Answer (5 Oct. 1631) of Henry Nevill of Bathwick, co. Somerset, esquire. 
Concerning a rent charge out of the manor of Bathwick, which was 
purchased of the defendant by Sir Edward Bellingham of Newtimber, 
co. Sussex, knight, and by the compt. about 7 Nov. 1 8 Jac. I. The 
defendant names Henry Bellingham, brother of the compt. He 
alleges that the purchase was with the money and for the use of 
Mrs. Giffbrd, sister of the compt., who was then, and yet remains, a 
recusant convict, and that he sought therefore of the compt. some 
security whereby he might be secured against any harm arising from 
the payments of the rent charge. 


Answer (2 July 1631) of Selwyn Parker, esq., a defendant with 
Edward Parker to the bill of Robert Bowers and Elizabeth his wife. 

Concerning the settlement of his estate made by Thomas Parker, esq., 
deceased, father of the defendant Selwyn, who is his heir. [The de- 
fendant Elizabeth is perhaps the relict of Thomas Parker.] 

Bill (26 Nov. 1629) of Robert Blagden the younger of Keevill, co. 
Wilts, yeoman. 

Answer (18 Nov. 1629) of Alexander Stratton, John Nicke and Michaell 
Titcomb, defendants with John Jorden. 

Concerning a forfeited bond of John Jorden of Keevill, husbandman. 

Bill (14 June 1629) of Anthony Berry, gent. 
Answer (25 June 1629) of Richard Berry, M.D., dwelling in London, 
brother of the compt. 

Concerning sums lent out by the compt. with the assistance of the 

B-^ Answer (27 June 1646) of Dame Jane Wiche, a defendant to the 
bill of Henry Burnall. 

Concerning a lease of a messuage made by Henry Forrest of Channell 
Row in Westminster to Sir Thomas Cecill, whereof the reversion came 
at Henry's death to his brother and heir Samuel Forrest. The right 
in the said term was conveyed to Sir Peter Wiche, whose relict and 
extrix is the defendant Jane. Nicholas Burnell is named as the father 
of the compt., and Grace Burnell as the compts. grandmother. 

Bill (23 Oct. 1629) of Robert Browne Lilly of Chancery Lane, co. 
Middx., gent. 

Answer (n Jan. 1629) of Samuel Wortley (alias Burdett), gent., de- 
fendant with Beatrice Staunton and Jane Harleston. 

Concerning the manor of Swinton with lands in Mexborough, co. 
York, whereof Richard Browne, esq., compt.'s grandfather, was seised, 
and concerning an alleged conveyance by the said Beatrice to the 
compt. of a rent charge. Eight years since the compt. was a prisoner 
in York Castle. 

Richard Browne of Swinton, esquire 
died about 17 years since 

John Lilly, an esquire of the=Beatrice=Thomas Staunton of London, 

body to Queen Eliza, and to 
King James. Died in life- 
time of Richard Browne 

dau. and gent, died soon after Richard 
heir Browne 

Robert Browne Lilly Jane the Other sons and 

the compt. son and defendant daughters 



Bill (10 Feb. 1629) of James Bois of Hooe, co. Sussex, yeoman. 
Answer (i I April 1630) of Stephen Whoode and Katherine his wife, mother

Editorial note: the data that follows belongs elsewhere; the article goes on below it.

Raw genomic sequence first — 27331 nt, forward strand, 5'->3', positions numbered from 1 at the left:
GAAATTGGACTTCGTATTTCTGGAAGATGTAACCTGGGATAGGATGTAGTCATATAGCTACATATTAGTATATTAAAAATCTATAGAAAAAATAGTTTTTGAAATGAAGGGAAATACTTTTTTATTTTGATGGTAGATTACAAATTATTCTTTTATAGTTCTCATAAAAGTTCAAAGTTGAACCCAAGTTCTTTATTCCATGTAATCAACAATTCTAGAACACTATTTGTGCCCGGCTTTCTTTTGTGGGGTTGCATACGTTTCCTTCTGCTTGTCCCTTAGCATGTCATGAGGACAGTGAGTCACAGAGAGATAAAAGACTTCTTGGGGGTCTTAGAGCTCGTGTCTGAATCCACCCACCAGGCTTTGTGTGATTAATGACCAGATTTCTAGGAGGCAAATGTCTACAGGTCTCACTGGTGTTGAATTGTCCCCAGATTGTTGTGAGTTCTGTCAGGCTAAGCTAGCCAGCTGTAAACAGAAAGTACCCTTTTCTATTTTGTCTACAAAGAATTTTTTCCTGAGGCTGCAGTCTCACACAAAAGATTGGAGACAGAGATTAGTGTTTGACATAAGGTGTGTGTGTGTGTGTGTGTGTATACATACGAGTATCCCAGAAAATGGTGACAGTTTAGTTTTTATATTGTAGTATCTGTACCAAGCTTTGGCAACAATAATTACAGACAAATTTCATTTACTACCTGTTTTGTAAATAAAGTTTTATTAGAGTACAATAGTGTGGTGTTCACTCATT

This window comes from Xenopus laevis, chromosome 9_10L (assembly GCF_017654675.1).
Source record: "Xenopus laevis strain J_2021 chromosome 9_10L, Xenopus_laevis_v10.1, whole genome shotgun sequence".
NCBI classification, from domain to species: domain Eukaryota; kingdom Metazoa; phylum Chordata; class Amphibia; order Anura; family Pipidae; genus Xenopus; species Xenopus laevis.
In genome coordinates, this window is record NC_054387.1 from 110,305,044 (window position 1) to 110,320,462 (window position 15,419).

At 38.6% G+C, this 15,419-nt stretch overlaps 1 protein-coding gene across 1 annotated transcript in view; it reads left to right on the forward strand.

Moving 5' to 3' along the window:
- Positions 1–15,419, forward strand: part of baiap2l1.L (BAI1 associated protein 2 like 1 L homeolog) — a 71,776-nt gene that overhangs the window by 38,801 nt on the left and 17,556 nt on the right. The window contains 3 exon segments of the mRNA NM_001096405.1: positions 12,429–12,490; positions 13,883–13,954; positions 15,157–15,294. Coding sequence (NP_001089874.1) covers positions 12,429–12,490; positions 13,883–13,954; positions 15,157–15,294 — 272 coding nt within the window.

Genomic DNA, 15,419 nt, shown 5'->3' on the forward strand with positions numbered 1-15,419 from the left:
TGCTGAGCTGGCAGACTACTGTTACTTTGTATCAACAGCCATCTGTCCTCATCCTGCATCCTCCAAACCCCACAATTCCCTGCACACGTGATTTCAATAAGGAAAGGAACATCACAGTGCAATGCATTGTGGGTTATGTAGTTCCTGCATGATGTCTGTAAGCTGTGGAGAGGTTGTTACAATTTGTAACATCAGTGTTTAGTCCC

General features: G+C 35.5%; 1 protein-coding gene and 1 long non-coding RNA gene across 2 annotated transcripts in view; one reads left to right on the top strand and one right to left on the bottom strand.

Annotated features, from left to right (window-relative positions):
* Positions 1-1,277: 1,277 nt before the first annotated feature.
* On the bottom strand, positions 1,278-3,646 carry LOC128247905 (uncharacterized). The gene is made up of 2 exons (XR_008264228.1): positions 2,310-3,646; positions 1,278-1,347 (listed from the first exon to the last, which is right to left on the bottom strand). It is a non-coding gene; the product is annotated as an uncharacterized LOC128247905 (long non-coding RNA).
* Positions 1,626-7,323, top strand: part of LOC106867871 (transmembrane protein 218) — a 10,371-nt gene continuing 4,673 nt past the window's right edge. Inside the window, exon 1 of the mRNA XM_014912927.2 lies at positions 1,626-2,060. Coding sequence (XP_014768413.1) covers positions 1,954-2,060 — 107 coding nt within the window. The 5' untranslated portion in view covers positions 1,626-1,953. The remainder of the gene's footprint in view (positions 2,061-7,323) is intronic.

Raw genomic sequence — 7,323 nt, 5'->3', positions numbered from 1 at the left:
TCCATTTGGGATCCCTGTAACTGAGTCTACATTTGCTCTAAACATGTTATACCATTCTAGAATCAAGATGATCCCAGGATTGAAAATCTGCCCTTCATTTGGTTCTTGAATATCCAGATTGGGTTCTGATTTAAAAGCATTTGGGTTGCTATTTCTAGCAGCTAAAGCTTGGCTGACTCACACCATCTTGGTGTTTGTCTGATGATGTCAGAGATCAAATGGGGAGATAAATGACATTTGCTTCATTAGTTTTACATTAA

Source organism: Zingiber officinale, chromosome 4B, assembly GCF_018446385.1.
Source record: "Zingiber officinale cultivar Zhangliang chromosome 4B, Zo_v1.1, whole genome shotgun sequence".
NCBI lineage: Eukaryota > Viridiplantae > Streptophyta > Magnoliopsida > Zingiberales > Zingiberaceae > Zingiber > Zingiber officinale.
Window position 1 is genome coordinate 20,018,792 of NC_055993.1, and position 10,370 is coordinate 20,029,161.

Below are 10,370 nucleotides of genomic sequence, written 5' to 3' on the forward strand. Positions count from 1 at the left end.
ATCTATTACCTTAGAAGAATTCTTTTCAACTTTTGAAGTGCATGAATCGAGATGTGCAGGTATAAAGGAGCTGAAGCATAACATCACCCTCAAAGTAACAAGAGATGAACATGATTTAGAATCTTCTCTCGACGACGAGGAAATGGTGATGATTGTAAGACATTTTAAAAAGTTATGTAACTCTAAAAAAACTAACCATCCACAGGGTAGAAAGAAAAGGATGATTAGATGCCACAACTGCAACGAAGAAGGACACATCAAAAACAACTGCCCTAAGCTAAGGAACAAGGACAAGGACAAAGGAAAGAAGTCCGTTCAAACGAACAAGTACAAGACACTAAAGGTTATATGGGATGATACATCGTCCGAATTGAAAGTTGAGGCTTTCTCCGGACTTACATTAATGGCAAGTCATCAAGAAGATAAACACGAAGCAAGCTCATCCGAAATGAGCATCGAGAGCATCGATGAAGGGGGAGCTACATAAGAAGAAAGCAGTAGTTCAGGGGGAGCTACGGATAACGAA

of the compt. 

Concerning the estate of Ralph Bois, the compts. father, who died 
leaving by Katherine his wife one son the present complainant. 
Katherine remained with one John Knowles, whose admor. she was. 
The said Katherine is said by the compt. to have had * severall other 
husbandes ' after the death of Ralph Bois. She is said to have assigned 
a debt to the compt. in consideration of a gift of * a new petticoate of 
stamell and a wastcoate.' 

BJy Bill (n June 1631) of Henry Bokenham of Great Thornham, co. 
Suffolk, knight. 

Answer (6 Oct. 1631) of William Hewes of Bury St. Edmunds. 

Concerning an ordinary kept by agreement of the compt., who was 
last year's sheriff of Suffolk, during the time of the assize. 

Bill (13 Nov. 1629) of William Bryard, admor. of Richard Malyn, 
deed., and Mary Bryard, relict and admix, of John Bryard of Poole, co. Dorset, 
merchant, deceased. 

Answer (25 Jan. 1629) of Sir Maurice Abbot, kt., and others, the Governor 
and Company of East India Merchants. 

Concerning the wages of Richard Malyn or Malym, who was a servant 
of the Company, and John Bryard was his creditor. He died about 
13 Jan. 1627 and his widow Jane Malym refused administration. 

B^V Answer (i July 1645) of Robert Bromsall, defendant to the bill of 
John Bromsall. 

Concerning the estate of the compts. father. The defendant denies a 
promise to pay the compt.'s guardians any indifferent allowance during 
the compt .'s minority. 

BgL Replication ( ) of Richard Balthroppe, gent., to the answer 

of Nicholas Luke, esquire, maintaining his bill of complaint. 

Replication ( ) of John Bridges, to the answer of John 

Watson, maintaining his bill of complaint. 

Replication ( ) of Elizabeth Bentham, widow, relict and 

extrix. of Thomas Bentham, to the answer of William Speed, maintaining her 

Bg 1 ^ Replication ( ) of Nicholas Bowers to the answer of John 


Concerning two boxes which the defendant is alleged to have carried 
away from the compt.'s warehouse on 9 Dec. 1643, within an hour 
after he had deposited them there. 

BgL Replication ( ) of Thomas Butler to the answers of Anne 

Butler, widow, and Thomas Sibthorpe alias Bucher. 

Concerning a legacy to the compt. under the will of Henry Butler,, 
who upon the marriage of the compt. with Elizabeth, his now wife, 
promised to make a certain settlement of lands in Cranfeild and Litling- 
ton, co. Bedford. The defendant Anne is extrix. of the said Henry. 


Replication ( ) of Emmanuel Bourne, clerk, to the answers 

of John Reresbye, esq., Isaacke Scott, gent., and Christopher Bower, maintain- 
ing his bill. 

BgJg Answer (16 June 1646) of Thomas Deereinge, gent., one of the 
defendants to the bill of Samuel Blackwell, Edward Spencer, John Humphreys, 
John Locke and David Hutton. 

Concerning the voyage to * Canady ' of the ship Jonas of London .